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Scientific name: Vigna sinensis, V. unguiculata
Family: Fabaceae

Growth stages 



For weeds and diseases please see further down on this page. For rodents, snails and slugs please click here 


Sown seeds  Ants

Seedling Stage

Stem   Cutworm
Seedcorn maggot

Vegetative Stage

Leaves  Aphids
Leaf miner

Reproductive Stage

Flowers  Aphids
Bean fly
Bean pod borer
Leaf miner

Maturation stage

Pods, Beans   Bean pod borer
Lygus bugs
Stink bug






Cowpea is important in multiple cropping systems which involve monocropping, relay cropping, and mixed intercropping. In Asia, cowpea is grown as an intercrop with cereals, cotton or sugarcane, and relay-cropped in standing rice. In rain-fed Southeast Asia, cowpea is usually grown after rice when soil moisture is limited. Early-maturing cultivars are sown in late April to early May, with the harvest at the end of June or early July, before rice is transplanted. In Africa, cowpea is grown as an intercrop with millet, sorghum, or corn (CABI, 2000).

A study entitled, “Improving cowpea-cereals-based cropping systems in the dry savannas of West Africa”, was conducted to evaluate cereal-cowpea intercropping row arrangements and the effect of 100 kg NPK (15-15-15) /ha basal and 20 kg N/ha top-dressed on cereals. The results showed that a sole crop of improved cowpea variety was the most profitable, followed a by 2-row cereal/4-row cowpea intercropping system. At a farmers’ level evaluation, 2-row sorghum/4-row of cowpea gave 100-300% gross economic superiority, with the above fertilizer dosage. Results further indicated, that small landholder farmers in these areas preferred the 2-row sorghum/4-row of cowpea intercropping system because it provided them with sorghum and cowpea both for home consumption and cash income (Fatokum; et. al., 2000: pp. 278-288).

The practice of cereal-cowpea intercropping and crop rotation coupled with effective soil fertility management can increase yields of cereals succeeding cowpea. Cowpea can fix up to 88 kg N/ha (Fatokum; et.al. 2000: pp. 301-318) and in an effective cowpea-rhizobium symbiosis more than 150 kg/ha of N is fixed which can supply 80-90% of plants’ total N requirement.

Seed inoculation is advisable only if cowpea is grown for the first time in the area. In most soils, native Rhizobium strains can nodulate the plants. In general, fertilizer application is not employed. With proper crop management, application compost or farm manure can increase the yield of cowpea.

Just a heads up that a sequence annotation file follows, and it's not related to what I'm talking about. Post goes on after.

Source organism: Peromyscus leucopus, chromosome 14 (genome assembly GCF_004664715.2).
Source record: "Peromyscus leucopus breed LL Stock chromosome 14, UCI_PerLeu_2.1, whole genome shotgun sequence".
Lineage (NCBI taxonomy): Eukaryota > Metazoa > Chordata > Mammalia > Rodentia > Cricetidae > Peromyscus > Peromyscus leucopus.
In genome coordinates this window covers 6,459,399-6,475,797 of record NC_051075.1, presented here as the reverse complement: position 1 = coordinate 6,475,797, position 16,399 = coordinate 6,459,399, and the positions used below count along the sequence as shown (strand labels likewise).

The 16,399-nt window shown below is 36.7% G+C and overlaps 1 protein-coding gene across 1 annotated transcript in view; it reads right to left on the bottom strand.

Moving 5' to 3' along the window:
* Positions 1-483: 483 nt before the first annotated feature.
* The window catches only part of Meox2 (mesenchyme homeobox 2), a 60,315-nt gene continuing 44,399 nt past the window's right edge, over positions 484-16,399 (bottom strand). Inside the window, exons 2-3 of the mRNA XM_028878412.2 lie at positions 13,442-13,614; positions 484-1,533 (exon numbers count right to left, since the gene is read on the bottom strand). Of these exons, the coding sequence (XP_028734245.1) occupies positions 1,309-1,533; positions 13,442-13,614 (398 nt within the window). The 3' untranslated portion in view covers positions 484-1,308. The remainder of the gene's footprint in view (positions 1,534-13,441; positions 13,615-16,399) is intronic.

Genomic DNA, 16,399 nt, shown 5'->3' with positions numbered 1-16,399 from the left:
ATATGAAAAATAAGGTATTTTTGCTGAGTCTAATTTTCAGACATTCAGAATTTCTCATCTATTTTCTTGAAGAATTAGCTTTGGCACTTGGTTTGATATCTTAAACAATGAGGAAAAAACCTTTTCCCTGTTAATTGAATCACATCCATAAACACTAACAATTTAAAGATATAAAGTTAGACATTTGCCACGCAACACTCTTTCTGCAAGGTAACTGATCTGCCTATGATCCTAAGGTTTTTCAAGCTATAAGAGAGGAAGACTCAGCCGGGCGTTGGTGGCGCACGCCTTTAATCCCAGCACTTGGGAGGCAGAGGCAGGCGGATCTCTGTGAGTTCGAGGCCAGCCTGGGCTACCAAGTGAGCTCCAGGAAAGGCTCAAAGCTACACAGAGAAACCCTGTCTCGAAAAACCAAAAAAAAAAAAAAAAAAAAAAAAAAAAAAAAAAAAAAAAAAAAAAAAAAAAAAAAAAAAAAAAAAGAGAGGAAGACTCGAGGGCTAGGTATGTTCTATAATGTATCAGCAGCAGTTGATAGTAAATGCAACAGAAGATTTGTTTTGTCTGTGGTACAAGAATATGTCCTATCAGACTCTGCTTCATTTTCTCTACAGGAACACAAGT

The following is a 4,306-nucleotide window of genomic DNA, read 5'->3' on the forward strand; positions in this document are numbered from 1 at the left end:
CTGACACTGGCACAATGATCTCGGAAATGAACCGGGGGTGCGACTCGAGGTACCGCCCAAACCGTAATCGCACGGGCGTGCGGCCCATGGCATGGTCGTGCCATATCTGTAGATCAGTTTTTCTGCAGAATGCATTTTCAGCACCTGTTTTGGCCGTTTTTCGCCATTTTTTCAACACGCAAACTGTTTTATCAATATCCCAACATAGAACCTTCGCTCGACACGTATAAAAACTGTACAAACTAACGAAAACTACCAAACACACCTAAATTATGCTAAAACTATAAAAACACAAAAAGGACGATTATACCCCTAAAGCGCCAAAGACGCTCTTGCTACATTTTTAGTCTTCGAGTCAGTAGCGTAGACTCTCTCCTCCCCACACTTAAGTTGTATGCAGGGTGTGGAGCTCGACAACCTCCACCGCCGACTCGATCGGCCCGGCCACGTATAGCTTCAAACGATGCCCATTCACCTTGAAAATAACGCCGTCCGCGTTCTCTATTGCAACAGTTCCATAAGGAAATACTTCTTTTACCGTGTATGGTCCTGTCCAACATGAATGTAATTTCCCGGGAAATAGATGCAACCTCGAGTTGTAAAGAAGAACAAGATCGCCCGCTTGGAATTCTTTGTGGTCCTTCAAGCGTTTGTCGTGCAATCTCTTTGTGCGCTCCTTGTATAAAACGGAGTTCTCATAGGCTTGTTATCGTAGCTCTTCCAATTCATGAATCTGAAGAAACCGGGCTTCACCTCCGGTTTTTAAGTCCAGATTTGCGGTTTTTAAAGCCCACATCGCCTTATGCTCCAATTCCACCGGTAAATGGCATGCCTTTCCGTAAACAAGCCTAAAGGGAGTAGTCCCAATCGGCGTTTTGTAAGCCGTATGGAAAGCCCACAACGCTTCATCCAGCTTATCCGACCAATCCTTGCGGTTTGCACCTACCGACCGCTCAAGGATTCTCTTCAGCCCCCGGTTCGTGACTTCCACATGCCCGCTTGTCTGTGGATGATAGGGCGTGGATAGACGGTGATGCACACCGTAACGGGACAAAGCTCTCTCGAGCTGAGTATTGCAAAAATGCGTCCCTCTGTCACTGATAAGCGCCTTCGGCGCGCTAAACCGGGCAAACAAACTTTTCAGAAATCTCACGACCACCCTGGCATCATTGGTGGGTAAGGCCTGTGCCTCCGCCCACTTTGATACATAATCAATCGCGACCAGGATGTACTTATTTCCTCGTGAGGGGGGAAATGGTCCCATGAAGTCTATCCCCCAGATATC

Stored seeds must have a moisture content of 14% or less. Seed treatment with palm, groundnut, or coconut oil protects seeds during storage (CABI, 2000; CABI, 2004). Stored seeds are extremely susceptible to insect infestation.

Further information

The International Institute of Tropical Agriculture (IITA), the International Development Research Center (IDRC), and Cornell University are facilitating a cover crop information exchange within and between countries in Africa and worldwide through the Internet. The project “PEDUNet: Electronic Networking for Cowpea IPM” promotes the development and exchange of training materials that can be downloaded from the Internet and be used on farms across the region. It is working to support the cowpea IPM research and extending training programs in nine countries across West, Central, and Southern Africa. National program scientists have clustered their researches into appropriate themes and identified associated technical needs, using PEDUNet http://www.iita.org/info/ar98/24-26.htm) as the electronic discussion forum to underpin their initiatives (ITTA, 1998: pp. 24-26). A study (conducted by ITTA in Nigeria representing Sudan savanna) on the use of the beneficial effects of soap spray and neem leaf spray to control cowpea insect pests showed that the mean grain yield of the improved cowpea variety IT90K-277-2 was 361 kg/ha without insecticide; 516 kg/ha with soap spray; and 509 kg/ha with neem leaf extract spray. However, these yields are much less when compared to plots sprayed 2-3 times with synthetic pesticides (ITTA, 2002: 23).

External links


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